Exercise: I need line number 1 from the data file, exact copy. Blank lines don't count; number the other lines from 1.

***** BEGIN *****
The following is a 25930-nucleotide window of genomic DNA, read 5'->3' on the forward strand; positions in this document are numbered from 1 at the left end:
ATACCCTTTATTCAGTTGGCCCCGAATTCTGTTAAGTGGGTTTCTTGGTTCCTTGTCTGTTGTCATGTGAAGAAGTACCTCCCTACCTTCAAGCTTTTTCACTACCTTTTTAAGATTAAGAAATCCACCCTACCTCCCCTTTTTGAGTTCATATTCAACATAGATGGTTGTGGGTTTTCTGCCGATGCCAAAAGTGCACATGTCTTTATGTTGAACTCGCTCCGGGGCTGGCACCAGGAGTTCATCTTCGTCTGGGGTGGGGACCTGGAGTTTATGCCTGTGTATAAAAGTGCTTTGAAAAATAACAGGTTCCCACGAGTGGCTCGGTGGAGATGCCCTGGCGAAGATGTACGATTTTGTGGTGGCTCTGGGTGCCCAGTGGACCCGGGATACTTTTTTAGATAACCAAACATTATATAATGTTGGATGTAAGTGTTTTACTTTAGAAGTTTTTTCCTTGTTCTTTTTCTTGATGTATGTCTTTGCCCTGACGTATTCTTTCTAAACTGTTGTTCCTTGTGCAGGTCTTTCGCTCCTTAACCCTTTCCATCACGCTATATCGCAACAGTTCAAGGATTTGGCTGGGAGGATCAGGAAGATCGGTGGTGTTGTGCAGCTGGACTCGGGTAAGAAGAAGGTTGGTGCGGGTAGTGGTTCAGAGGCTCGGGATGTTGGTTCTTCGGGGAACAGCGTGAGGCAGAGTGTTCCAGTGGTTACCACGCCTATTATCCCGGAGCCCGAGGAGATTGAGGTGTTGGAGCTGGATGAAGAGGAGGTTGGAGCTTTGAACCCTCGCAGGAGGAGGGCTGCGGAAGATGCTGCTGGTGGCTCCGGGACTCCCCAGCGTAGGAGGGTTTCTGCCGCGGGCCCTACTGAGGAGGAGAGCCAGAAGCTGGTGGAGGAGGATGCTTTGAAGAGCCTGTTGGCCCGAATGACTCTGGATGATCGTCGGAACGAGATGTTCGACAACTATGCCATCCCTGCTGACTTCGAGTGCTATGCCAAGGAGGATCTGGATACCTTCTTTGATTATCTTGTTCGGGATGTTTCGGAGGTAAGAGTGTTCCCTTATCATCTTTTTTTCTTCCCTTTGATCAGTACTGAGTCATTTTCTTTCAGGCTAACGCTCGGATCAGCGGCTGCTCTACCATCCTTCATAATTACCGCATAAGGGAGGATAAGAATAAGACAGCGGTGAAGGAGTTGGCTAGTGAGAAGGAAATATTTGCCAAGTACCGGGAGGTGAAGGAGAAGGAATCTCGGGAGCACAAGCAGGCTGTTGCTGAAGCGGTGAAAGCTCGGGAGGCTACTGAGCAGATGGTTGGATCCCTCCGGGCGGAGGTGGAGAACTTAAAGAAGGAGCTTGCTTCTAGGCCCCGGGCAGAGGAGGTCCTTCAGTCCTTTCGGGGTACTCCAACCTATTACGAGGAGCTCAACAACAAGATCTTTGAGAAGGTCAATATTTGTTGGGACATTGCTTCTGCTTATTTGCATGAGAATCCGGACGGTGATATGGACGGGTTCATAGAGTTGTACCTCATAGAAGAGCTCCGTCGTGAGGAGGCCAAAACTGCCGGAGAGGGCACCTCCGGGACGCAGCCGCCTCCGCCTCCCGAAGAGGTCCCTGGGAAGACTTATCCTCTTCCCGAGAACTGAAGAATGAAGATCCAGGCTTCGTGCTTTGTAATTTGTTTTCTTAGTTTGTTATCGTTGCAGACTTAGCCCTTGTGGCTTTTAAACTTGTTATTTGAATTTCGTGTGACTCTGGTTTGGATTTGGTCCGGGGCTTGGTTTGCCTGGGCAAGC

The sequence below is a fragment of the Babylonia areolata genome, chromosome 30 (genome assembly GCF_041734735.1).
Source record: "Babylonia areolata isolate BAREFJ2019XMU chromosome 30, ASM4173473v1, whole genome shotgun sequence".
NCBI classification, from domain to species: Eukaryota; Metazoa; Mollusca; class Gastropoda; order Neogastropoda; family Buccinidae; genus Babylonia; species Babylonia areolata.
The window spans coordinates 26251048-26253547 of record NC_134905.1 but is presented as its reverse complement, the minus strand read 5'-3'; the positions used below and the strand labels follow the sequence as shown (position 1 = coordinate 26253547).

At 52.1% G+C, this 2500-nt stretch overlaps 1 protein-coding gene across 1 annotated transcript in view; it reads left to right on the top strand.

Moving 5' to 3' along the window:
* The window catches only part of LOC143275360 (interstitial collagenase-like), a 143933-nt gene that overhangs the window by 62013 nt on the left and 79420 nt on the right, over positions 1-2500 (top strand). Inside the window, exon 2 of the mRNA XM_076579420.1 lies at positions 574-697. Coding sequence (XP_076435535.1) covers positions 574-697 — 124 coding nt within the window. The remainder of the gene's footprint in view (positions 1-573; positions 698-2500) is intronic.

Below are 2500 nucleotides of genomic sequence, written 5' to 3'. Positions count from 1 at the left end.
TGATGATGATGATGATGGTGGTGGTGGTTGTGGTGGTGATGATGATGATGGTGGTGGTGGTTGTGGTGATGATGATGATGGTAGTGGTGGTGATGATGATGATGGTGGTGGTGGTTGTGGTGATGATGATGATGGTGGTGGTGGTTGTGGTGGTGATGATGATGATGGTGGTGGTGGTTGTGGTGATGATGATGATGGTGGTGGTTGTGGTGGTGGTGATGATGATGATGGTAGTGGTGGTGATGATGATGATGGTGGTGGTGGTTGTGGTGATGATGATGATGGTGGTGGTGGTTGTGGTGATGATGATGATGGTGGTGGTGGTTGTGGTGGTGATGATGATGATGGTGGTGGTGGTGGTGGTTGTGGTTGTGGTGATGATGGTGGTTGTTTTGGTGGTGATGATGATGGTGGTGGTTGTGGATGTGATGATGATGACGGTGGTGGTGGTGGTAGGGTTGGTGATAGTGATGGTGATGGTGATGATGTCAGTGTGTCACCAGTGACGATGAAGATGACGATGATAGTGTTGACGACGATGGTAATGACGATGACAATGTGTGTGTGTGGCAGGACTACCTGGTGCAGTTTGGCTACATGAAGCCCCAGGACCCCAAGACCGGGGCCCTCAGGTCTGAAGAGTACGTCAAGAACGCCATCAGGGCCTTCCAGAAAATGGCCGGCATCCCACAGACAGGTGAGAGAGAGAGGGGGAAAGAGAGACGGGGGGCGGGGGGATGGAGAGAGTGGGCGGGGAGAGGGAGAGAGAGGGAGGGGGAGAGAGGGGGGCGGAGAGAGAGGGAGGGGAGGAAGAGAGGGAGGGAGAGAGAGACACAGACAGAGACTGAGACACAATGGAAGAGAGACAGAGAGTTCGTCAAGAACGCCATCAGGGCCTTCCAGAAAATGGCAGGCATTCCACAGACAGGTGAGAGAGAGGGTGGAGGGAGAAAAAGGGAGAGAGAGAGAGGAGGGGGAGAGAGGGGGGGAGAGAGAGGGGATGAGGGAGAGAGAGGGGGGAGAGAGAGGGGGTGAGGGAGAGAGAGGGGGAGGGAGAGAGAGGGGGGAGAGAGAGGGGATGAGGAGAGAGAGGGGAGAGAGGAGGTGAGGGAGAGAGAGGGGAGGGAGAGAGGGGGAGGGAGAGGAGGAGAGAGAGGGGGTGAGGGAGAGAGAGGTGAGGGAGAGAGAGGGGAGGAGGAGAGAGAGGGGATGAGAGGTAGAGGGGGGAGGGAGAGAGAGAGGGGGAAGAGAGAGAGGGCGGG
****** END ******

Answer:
The following is a 25930-nucleotide window of genomic DNA, read 5'->3' on the forward strand; positions in this document are numbered from 1 at the left end: